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Kuwait’s emir, Sheikh Sabah Al Ahmad Al Sabah, center, oversees the Gulf Cooperation Council summit in Kuwait City, Dec. 5, 2017 (AP photo by Jon Gambrell).

What Does Disarray in the Gulf Mean for the GCC?

Tuesday, Nov. 6, 2018

The Arab countries of the Persian Gulf are in a period of unusual turbulence. It’s not their declared enemy, Iran, that is causing the trouble, but the secondary effects of overly ambitious and high-risk policy choices by a new generation of leaders from Riyadh to Abu Dhabi. Their major security partners, including the United States, are worried that regional coordination and cooperation have become harder, with each Gulf state distracted by local crises, while Russia and Iran are benefiting from the disarray. It raises longer-term concerns about the future of their regional bloc, the Gulf Cooperation Council, which has never really lived up to its name.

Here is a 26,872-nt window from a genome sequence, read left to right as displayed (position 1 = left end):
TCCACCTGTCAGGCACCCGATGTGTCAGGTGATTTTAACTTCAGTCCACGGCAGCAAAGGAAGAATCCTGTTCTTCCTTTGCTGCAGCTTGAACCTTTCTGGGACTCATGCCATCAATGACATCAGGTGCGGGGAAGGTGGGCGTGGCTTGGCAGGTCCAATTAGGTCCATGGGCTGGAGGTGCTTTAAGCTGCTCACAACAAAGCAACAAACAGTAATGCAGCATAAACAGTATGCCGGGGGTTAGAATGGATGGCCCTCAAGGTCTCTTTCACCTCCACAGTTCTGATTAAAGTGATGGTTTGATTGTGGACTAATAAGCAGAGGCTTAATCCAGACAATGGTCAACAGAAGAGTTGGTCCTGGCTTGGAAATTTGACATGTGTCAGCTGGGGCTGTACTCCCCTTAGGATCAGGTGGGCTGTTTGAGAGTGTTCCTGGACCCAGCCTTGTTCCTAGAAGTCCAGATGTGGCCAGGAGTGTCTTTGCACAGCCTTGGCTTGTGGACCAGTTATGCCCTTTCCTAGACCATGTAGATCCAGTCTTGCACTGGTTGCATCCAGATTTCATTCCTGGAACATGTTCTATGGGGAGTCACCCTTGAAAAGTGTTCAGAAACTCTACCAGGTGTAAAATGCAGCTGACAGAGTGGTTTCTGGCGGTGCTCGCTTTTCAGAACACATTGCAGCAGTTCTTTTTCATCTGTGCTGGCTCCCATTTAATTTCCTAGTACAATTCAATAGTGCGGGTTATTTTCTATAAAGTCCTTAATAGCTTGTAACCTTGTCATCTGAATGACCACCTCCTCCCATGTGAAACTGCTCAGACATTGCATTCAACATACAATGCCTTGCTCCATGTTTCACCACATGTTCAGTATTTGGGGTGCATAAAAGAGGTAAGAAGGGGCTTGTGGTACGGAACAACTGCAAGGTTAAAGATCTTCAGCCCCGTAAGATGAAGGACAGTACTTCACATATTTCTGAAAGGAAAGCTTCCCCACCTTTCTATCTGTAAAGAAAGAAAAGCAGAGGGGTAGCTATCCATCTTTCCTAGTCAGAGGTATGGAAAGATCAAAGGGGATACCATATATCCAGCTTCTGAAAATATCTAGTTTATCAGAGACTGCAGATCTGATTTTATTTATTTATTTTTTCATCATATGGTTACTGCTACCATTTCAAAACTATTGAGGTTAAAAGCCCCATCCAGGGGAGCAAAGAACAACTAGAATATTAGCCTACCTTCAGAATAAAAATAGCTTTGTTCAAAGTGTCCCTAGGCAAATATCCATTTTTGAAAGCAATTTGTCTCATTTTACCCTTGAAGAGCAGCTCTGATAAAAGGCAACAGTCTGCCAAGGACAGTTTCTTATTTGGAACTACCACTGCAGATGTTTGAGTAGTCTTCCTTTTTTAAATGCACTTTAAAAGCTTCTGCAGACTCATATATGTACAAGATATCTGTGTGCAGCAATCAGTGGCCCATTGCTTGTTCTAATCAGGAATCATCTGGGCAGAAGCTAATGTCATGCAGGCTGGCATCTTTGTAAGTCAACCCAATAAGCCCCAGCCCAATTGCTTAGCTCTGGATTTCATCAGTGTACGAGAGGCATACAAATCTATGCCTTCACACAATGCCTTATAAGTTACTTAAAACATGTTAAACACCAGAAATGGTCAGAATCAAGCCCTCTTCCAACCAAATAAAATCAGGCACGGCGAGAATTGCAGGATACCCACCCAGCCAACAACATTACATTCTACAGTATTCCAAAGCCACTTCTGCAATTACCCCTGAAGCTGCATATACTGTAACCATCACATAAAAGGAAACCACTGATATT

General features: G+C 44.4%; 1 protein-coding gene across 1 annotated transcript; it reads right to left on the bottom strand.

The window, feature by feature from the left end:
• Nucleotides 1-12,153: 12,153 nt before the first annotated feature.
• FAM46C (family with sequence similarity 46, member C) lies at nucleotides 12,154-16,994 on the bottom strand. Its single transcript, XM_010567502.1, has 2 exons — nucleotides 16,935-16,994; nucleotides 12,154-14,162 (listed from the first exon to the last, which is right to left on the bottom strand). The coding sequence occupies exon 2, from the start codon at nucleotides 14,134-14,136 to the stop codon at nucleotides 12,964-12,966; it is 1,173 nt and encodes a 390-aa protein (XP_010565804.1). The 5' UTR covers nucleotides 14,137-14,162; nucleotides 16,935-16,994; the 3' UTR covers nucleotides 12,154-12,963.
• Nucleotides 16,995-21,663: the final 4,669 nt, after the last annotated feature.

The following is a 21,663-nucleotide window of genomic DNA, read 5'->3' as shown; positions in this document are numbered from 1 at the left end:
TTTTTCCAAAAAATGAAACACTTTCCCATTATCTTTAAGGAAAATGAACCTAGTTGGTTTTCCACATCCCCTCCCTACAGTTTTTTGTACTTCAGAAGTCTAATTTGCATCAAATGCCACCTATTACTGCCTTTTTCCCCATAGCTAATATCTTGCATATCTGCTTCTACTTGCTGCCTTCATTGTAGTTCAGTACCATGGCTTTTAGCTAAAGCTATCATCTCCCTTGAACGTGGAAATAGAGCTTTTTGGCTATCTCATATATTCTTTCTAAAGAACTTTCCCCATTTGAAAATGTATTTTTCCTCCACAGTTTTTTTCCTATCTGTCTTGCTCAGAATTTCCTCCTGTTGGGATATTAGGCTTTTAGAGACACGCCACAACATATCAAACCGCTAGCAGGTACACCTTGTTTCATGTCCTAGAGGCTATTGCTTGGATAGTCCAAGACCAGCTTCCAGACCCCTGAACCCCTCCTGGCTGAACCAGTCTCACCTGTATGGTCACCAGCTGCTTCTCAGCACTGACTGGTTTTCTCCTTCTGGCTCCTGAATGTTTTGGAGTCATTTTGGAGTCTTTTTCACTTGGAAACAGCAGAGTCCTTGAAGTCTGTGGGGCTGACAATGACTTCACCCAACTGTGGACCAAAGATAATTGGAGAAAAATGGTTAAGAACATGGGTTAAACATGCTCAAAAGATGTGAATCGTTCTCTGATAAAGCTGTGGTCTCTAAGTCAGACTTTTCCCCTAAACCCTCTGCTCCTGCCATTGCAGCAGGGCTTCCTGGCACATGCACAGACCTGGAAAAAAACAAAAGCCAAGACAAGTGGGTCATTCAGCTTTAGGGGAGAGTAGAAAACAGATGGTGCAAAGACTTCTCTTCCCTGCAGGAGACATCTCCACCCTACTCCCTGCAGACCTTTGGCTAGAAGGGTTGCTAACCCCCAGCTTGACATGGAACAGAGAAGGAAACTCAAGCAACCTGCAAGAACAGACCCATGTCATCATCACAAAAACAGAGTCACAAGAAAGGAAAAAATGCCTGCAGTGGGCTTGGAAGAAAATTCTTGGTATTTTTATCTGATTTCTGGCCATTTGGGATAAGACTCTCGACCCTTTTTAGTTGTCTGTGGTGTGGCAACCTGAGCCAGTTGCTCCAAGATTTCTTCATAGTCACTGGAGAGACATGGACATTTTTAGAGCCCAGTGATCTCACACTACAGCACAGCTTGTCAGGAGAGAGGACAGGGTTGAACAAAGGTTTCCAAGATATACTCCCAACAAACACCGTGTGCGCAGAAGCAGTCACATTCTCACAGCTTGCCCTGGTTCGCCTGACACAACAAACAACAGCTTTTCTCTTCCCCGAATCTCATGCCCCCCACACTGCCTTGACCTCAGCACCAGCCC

When Secretary of Defense James Mattis addressed Gulf leaders last week at the Manama Dialogue, an annual security summit in Bahrain, he mostly adhered to the normal rituals of U.S. relations with its Gulf allies, praising local leaders and sharply criticizing Iran. But he spoke of the need to solve internal “debates” among GCC partners—a euphemism to be sure—and called for an urgent end to the disastrous Saudi-led war in Yemen. He had quite tough words about the ruthless killing of Saudi journalist Jamal Khashoggi at the Saudi consulate in Istanbul a month ago, saying that the “failure of any one nation to adhere to international norms and the rule of law undermines regional stability at a time when it is needed most.” ...

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